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How to Adopt a Rescue Dog

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A step-by-step guide to adopting a rescue dog.
Terrier mix rescue dog sitting on a welcome mat.

If you're considering adopting a dog, there's almost certainly a perfect match ready and waiting in one of the many animal rescues or shelters in your area. Millions of animals end up in shelters each year, and adopting from a rescue shelter is one of the best ways to find a new pet.

Shelters and rescues are skilled at finding the right dog for you, and they take wonderful care of the animals they are trying to rehome. They check each animal's health, administer necessary vaccinations and perform tests on their temperament to help increase the chance of finding the right new owner for each dog.

Here's what you can expect when you decide to adopt a rescue dog.

Where Can I Adopt a Rescue Dog?

You can find rescue organizations or shelters by conducting an online search, or try searching a dedicated pet-rehoming search engine like Whichever you choose, it's important to go to a trusted and certified organization.

Most rescue groups and shelters have websites where you can view the dogs they have before going to meet them. These websites typically allow you to you enter your criteria (size, age, breed, child-friendliness, etc.) to scan through potential matches. You may find dogs online that you fall in love with instantly, but it takes an in-person meeting to make sure you and the dog are a great match.

The Dog Adoption Process

A rescue group or shelter's first priority is to match you and your family with the right pet. Once you've found your new best friend, you'll likely need to go through a few steps before you can bring your new dog home. Shelters and animal rescues want to be sure the dog is going home with a safe, caring owner who will be able to look after the dog for the rest of their life.

Meet the Rescue's or Shelter's Requirements

Different organizations will have different standards and requirements, but you should expect to have to register and fill out an application form providing proof of address.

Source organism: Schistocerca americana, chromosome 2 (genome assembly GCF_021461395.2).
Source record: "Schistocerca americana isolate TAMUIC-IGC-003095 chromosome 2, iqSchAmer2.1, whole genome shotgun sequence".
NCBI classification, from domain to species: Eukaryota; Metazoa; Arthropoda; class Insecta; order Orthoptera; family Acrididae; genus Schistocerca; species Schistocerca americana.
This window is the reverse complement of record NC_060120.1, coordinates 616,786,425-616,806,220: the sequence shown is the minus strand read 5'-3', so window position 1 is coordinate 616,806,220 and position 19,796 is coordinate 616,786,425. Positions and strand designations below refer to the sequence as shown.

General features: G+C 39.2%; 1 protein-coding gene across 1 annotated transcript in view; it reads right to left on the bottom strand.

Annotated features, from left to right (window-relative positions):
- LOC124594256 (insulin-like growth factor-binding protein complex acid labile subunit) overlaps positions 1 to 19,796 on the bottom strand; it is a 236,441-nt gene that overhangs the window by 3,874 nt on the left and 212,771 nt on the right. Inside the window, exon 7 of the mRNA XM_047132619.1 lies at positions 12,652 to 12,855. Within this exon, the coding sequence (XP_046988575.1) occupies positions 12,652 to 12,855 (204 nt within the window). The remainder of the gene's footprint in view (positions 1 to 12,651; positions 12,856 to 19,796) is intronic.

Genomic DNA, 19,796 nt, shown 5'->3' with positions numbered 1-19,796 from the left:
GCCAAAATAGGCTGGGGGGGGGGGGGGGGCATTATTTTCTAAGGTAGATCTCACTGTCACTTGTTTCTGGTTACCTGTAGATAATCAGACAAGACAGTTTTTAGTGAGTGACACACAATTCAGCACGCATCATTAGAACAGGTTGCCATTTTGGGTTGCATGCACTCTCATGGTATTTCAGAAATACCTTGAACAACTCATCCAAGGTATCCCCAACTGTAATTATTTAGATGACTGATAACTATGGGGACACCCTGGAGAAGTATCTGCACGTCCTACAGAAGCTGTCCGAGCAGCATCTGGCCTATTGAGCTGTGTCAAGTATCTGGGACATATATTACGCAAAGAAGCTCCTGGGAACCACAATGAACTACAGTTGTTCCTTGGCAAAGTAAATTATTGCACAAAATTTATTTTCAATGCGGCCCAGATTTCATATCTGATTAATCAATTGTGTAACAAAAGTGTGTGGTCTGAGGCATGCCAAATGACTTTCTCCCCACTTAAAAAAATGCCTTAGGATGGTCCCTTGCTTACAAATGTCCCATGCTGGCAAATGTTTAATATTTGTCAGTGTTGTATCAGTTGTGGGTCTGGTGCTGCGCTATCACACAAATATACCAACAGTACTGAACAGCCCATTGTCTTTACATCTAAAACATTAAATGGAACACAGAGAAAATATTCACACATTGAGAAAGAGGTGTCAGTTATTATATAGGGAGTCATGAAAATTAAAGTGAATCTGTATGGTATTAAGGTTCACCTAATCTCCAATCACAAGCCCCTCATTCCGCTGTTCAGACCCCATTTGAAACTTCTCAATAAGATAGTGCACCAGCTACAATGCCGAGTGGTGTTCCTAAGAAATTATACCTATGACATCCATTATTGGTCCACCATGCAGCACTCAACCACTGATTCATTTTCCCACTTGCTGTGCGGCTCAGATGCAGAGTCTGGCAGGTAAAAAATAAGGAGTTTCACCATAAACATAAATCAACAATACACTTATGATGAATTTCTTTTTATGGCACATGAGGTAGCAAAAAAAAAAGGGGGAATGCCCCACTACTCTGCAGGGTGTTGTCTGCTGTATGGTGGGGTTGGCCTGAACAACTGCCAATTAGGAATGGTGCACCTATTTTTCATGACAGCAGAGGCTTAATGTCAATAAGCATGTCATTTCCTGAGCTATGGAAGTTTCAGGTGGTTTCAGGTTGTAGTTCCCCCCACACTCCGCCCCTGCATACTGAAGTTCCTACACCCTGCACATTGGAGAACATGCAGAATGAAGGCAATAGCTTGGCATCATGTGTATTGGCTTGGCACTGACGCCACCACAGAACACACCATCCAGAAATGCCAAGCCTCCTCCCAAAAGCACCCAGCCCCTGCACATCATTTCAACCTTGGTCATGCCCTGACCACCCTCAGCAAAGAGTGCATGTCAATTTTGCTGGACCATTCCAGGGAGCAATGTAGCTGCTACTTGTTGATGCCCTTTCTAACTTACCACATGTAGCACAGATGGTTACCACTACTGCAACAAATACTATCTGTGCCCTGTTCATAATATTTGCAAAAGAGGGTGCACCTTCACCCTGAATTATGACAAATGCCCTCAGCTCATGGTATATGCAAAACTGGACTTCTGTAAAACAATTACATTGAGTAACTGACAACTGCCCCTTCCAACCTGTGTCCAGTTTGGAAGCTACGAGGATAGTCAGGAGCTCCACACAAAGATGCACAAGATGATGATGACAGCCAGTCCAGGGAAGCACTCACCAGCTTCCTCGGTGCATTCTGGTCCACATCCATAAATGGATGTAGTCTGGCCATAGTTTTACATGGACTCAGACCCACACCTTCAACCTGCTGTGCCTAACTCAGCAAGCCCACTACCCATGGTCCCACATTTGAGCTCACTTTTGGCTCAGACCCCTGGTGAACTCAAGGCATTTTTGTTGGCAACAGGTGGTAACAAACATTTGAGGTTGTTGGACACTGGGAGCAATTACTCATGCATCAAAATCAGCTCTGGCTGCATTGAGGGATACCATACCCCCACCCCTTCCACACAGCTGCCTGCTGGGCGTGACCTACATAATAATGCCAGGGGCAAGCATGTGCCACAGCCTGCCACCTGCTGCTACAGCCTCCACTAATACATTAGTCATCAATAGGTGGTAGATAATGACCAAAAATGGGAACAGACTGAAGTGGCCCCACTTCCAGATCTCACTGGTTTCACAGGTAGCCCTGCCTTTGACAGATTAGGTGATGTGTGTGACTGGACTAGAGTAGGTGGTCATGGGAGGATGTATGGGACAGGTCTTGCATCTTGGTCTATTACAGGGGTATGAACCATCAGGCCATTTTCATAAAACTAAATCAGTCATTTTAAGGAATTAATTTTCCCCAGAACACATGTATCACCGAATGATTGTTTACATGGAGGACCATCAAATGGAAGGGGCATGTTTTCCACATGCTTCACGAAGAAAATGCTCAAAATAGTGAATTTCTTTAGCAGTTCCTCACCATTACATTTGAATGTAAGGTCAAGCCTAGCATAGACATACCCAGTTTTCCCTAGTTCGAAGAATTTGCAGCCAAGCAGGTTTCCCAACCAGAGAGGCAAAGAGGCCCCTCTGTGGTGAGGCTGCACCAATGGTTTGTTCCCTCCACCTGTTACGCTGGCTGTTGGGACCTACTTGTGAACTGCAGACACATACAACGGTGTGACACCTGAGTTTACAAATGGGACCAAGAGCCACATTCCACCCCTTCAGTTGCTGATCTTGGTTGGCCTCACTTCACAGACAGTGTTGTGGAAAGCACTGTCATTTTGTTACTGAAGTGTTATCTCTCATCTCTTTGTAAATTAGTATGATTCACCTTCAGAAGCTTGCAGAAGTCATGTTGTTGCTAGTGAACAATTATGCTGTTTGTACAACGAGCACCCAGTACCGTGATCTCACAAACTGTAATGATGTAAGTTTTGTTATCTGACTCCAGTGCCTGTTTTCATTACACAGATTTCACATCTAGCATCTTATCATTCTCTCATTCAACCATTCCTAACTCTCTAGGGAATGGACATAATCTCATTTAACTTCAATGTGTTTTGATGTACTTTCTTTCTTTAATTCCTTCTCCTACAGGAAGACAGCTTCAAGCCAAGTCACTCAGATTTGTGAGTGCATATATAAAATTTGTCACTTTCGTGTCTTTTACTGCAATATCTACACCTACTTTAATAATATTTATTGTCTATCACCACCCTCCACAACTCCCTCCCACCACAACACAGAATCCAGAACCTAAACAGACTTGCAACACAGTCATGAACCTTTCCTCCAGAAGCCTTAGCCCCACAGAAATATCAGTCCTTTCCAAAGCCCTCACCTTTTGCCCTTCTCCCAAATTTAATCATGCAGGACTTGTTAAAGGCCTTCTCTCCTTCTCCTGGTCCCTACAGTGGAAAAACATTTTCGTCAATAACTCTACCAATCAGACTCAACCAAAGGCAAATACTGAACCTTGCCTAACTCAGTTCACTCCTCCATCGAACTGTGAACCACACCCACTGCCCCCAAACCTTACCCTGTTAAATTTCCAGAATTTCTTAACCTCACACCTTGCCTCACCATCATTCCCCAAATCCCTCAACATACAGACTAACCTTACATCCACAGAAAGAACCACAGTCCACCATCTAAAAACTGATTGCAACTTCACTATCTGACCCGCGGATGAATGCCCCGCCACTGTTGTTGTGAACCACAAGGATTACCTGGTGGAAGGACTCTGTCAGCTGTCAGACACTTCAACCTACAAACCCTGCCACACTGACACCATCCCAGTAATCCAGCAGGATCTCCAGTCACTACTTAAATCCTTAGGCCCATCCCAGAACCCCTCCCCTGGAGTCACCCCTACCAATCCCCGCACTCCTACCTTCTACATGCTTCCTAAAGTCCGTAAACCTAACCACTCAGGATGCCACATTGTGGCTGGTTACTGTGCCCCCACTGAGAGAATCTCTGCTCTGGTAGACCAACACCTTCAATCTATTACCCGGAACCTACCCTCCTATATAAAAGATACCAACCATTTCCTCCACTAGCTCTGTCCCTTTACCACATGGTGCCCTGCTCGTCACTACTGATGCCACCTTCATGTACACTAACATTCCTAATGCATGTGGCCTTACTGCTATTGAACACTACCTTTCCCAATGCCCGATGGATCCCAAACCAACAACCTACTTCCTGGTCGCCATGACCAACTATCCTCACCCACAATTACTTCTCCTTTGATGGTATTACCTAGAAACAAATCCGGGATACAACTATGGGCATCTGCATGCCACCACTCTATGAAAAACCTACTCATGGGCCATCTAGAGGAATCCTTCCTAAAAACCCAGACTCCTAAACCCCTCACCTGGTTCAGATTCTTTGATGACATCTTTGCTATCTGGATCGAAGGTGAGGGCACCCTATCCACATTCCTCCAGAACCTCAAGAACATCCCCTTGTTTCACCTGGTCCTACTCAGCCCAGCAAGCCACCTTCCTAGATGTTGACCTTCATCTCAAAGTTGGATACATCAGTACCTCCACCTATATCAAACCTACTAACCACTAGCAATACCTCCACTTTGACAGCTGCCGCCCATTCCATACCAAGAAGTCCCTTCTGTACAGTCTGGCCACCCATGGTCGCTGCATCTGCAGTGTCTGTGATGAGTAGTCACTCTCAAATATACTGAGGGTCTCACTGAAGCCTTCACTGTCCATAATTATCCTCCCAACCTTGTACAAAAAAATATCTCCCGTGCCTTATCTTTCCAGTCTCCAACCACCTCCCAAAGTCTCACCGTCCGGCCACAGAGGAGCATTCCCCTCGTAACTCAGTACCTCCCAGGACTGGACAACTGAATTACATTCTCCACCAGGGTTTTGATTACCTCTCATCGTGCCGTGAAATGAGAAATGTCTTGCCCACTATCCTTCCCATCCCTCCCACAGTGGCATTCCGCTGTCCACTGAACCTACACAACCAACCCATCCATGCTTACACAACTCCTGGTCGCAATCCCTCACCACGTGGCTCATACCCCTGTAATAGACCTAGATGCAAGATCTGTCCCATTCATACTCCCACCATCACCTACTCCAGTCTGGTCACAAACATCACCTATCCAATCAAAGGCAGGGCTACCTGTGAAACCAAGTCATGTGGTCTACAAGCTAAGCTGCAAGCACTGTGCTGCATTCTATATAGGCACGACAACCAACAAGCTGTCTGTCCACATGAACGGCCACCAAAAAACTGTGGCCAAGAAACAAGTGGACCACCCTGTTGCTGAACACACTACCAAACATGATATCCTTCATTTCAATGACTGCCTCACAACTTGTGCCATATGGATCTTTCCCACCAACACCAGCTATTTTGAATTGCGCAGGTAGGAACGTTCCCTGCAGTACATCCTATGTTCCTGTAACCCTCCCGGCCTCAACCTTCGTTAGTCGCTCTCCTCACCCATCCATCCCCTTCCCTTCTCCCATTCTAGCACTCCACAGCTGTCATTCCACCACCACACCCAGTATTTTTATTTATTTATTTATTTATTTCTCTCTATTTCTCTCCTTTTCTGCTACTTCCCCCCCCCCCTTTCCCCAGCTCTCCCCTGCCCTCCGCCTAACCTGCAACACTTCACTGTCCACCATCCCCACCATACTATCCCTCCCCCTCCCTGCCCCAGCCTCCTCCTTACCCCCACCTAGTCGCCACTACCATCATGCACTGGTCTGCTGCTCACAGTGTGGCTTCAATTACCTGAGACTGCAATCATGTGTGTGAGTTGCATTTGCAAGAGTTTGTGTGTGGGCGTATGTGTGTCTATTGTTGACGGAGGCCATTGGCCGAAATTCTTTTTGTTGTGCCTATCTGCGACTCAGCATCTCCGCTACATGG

After this, the rescue may conduct a home visit to assess how suitable you and your home are for the dog. Depending on the dog you're considering adopting, you may be required to have a fenced-in yard, one-floor access to the entire house or secure, screened-in windows.

Finalize the Adoption

If you and your potential pet are deemed a good match, you'll be able to move forward with the adoption process. You may need to pay an adoption fee to cover the costs of care, medical support, spaying or neutering, insurance and microchipping. Once you've paid the fee, you'll be able to take your new pet home.

Make sure to ask the staff about the dog's history, if known, and any personality traits or quirks the staff may have noticed so you're prepared to care for your new pet when you bring them home.

Seek Support If Needed

You and your new dog may experience settling-in issues, and some rescues provide post-adoption support. Expect some tricky moments: accidents on the floor, chewing or scratching on furniture or other minor behavioral issues. After all, you're introducing a new personality to the household, and like any relationship, adjustment can take time, especially if your dog previously had a hard life. For tips and advice, check out our first-time dog owner guide .

It should take about a month for your dog to calm down and settle into their new home. In the meantime, offer positive training and encouragement to help build your new dog's confidence. Before you know it, you and your new best friend will be settled into your routine and making memories together for a lifetime.


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